Overall condition is very fine to excellent and although I believe the figures are not Dubuc on his very best day, it remains a very fine example of French clockmaking and would do well on the auction market. I believe that such a clock, signed by the bronzier/clockmaker, Dubuc, and the dial painter, Coteau, would sell in the $10,000-$15,000 range if put at auction today and on a retail basis you could easily double or triple those figures
At last you present me with some clearly visible evidence to back up your original statements about this clock. The close-up photos make it clear that this mantel clock was made at the end of the 18th century in Paris, France, and made by two of the best artisans in their field.
Thank you for following up and providing me with answers to the questions I originally had about this clock. Best of luck with it and I hope you continue to enjoy it.
Thank you for sending in this lovely mantel clock. In the interest of accuracy, I will have to ask you a few questions about your clock, your description of it, and the photos you have supplied which are not of high enough resolution to satisfy my curiosity.
(1) - The Movement - You state, "the works and the face inscribed 'Dubuc a Paris' ". Could you supply me with a close up of the signature or the mark on the rear plate that says Dubuc? Please take off the bell from its post when you take your photos. In addition, can you tell me if there is a silk thread suspension on the back plate or is it a spring type of suspension? A close up view of the pendulum suspension at the upper part of the back plate would really help.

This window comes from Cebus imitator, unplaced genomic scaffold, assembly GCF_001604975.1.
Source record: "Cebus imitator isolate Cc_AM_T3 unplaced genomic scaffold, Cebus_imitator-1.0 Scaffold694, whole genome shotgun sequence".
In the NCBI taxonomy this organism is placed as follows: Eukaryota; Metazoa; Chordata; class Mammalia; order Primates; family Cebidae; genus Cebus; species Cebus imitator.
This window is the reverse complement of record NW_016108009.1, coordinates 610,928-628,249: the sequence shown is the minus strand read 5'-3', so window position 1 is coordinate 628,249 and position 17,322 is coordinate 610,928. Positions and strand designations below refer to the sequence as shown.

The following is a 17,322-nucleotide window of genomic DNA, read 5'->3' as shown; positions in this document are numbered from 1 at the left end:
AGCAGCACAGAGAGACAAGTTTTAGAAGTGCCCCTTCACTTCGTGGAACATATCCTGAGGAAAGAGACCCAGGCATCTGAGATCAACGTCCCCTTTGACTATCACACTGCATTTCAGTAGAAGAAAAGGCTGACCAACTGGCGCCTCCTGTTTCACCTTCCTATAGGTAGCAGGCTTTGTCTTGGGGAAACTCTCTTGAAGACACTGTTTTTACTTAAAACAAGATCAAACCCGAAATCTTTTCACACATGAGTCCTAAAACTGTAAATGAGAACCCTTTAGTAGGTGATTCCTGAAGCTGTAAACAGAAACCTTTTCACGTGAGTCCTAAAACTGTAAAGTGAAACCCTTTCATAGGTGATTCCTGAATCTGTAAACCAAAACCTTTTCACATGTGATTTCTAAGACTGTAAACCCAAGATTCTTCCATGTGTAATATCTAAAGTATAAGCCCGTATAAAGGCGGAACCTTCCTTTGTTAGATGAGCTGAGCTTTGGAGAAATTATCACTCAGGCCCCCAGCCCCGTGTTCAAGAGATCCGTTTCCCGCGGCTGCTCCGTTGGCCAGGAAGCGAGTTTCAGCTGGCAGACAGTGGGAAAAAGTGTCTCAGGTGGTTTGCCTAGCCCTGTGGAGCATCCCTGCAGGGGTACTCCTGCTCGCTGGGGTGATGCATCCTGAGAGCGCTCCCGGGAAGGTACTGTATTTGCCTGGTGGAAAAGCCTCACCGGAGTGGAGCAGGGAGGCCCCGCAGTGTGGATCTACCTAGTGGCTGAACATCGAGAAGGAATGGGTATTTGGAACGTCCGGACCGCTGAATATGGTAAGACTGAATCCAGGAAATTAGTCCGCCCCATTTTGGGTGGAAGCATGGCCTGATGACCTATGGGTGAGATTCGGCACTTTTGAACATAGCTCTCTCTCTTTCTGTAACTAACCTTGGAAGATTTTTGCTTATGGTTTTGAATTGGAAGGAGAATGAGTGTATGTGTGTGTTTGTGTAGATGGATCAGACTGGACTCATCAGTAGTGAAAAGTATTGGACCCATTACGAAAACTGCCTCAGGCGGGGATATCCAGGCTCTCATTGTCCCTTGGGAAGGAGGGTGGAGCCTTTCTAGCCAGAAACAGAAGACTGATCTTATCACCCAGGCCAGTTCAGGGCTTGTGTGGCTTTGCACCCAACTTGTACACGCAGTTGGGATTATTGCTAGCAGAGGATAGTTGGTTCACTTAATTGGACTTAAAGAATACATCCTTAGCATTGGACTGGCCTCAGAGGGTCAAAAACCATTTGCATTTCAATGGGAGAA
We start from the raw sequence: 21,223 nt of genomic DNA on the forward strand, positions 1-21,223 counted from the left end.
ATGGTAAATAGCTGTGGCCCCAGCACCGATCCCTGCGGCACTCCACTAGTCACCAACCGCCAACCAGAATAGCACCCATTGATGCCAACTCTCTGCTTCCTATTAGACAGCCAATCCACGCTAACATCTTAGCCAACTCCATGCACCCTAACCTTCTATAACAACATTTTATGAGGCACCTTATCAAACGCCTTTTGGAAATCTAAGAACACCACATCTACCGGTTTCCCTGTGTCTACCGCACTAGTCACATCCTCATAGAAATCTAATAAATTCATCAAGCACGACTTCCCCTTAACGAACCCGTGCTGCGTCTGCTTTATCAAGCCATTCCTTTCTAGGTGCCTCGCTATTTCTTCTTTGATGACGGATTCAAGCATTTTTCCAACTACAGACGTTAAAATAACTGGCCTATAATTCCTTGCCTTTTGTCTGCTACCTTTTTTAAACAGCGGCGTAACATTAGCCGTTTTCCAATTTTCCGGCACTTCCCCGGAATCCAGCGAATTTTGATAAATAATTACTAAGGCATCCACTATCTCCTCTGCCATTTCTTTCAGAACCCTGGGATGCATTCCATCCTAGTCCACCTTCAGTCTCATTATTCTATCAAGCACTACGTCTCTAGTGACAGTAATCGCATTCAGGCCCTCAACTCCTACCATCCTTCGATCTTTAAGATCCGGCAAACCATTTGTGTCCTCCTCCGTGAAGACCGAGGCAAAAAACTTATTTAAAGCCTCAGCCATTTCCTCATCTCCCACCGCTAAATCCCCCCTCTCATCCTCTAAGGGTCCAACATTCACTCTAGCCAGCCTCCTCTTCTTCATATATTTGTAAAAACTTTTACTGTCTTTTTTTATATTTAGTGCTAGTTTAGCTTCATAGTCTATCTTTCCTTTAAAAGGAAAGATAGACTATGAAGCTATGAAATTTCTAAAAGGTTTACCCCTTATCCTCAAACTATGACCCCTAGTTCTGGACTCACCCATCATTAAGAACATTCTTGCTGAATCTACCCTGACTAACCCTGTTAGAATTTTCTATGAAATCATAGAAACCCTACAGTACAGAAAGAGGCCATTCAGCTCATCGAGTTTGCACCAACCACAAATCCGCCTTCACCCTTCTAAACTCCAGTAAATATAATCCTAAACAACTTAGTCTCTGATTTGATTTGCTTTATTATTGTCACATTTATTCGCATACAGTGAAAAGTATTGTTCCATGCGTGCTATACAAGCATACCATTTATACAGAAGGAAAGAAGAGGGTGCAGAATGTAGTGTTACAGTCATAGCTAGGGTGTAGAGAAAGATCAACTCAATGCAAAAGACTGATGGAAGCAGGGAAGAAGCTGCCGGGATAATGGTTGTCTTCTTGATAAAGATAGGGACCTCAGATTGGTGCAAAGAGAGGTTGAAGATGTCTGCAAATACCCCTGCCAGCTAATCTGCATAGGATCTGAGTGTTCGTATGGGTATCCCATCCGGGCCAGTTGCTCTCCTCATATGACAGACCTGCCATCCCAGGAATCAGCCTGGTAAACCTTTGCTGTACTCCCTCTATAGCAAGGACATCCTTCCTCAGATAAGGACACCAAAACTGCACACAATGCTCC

(2) - The Dial: You State, "Enamel face signed: Coteau". Can you send me a photo of the signature of Coteau on your dial? In addition, am I correct in assuming the aperture over the twelve on the dial is a Brocot aperture for changing the speed of the movement?
(3) - Could you show me the pendulum and its bob? They are currently hidden by the bell. Simply unscrew the bell.
(4) - Could you send me a good photo of the face of the female figure?
Once I receive an answer from you I will proceed with my appraisal of your clock. If you are unable to supply the photos requested just attempt to answer the questions I posed and i will try to be of help in doing this appraisal.
Thank you for your cooperation.